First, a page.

10 Great writing tips from great writers (+10 terrible ones)

10 Great writing tips from great writers (+10 terrible ones)

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Every writer has their own take on exactly what is needed to write a damn good book. Well, we’re here to either prove or debunk (in our opinion) some wiring tips to help you become the best author you can be.

In this video, we’ll be looking at great writing tips. Everything from sitting down to just write, through to getting into your first draft and is show don’t tell really a thing? Amazing tips from amazing authors, the likes of Margaret Atwood, Hilary Mantel, and more besides.

Plus, we’ll be highlighting some writing tips that we just don’t think are that worthwhile listening to. Yes, just because someone is a great, well respected author, doesn’t mean to have to listen to them! Stephen King, Agatha Christie, Ray Bradbury and even Maya Angelou (sorry!) we’re coming for you.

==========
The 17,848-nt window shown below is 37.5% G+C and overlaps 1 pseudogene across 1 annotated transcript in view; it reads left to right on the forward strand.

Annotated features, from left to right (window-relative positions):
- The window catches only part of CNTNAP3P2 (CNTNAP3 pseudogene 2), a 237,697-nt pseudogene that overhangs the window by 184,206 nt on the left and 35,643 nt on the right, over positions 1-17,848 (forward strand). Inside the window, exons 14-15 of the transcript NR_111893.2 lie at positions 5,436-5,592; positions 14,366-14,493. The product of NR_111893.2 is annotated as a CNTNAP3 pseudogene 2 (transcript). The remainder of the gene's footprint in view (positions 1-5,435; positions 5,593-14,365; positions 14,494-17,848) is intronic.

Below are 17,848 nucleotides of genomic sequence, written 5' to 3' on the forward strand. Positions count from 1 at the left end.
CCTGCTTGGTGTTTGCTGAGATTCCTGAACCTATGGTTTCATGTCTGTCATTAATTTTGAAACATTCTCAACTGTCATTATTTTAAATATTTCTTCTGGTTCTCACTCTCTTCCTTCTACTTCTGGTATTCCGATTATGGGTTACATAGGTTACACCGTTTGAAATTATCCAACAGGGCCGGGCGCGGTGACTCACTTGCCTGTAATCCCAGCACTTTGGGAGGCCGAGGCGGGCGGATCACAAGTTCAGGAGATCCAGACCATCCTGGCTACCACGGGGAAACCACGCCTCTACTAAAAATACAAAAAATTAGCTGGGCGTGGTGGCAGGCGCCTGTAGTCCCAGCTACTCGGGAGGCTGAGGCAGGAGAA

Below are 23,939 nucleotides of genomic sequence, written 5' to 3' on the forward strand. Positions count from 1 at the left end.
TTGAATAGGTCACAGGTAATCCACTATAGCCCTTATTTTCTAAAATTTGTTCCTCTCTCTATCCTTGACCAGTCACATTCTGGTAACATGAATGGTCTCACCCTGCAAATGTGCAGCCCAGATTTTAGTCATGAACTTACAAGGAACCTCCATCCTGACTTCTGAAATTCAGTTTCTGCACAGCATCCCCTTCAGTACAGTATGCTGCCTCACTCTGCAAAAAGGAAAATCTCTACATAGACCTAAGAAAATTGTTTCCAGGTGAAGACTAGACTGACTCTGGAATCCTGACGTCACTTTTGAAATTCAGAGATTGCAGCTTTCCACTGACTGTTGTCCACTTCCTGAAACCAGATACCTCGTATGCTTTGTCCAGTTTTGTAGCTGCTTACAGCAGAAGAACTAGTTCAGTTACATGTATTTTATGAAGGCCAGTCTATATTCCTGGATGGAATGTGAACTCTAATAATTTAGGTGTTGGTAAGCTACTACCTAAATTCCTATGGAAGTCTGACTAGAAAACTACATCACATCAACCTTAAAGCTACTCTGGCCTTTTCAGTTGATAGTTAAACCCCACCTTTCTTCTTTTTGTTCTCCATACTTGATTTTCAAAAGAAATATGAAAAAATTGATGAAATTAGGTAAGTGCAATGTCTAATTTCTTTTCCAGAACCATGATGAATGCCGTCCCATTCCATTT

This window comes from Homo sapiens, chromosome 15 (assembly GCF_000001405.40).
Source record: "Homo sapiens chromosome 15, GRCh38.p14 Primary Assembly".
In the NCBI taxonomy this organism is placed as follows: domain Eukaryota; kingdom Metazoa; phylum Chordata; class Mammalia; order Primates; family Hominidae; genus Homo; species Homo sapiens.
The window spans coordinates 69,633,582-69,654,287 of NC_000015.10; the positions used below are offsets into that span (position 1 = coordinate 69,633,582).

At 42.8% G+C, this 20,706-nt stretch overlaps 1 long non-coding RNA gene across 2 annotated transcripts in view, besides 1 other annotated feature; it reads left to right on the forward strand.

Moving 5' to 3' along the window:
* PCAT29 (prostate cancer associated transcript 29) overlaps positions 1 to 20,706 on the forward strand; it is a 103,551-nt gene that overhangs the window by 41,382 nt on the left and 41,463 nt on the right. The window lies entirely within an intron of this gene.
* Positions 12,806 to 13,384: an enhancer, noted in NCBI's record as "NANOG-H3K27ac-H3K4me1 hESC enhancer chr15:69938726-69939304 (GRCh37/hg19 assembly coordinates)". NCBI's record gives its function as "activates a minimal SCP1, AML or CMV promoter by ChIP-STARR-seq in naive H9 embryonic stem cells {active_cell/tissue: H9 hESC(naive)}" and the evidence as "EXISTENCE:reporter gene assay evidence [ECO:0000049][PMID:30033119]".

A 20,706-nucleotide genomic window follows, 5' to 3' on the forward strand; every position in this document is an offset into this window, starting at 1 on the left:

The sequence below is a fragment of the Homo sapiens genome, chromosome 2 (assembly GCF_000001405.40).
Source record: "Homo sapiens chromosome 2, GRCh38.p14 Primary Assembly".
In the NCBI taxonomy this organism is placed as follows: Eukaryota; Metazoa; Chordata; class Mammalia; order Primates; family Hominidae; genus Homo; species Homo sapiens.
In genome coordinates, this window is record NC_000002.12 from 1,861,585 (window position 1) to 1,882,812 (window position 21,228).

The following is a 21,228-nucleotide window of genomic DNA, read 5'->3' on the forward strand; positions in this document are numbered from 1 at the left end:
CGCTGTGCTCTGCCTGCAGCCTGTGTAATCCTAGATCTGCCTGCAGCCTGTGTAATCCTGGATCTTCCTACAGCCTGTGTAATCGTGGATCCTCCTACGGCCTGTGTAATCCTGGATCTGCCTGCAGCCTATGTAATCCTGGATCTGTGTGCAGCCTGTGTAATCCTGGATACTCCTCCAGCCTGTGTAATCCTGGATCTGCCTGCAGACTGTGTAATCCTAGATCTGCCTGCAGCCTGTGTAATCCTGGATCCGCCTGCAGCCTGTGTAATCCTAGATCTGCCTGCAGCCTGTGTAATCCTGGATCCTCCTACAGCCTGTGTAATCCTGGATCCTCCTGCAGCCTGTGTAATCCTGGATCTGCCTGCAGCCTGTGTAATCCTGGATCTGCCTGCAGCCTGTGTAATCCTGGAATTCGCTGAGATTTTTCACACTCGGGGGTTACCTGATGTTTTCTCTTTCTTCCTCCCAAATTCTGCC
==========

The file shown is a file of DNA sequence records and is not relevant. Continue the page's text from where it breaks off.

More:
All in all, it’s your choice whose advice you decide to listen to, but watch this video to get Harry’s opinion on what exactly you should and shouldn’t be listening to.

And a reminder – you can get all the slides from all our YouTube videos by going here: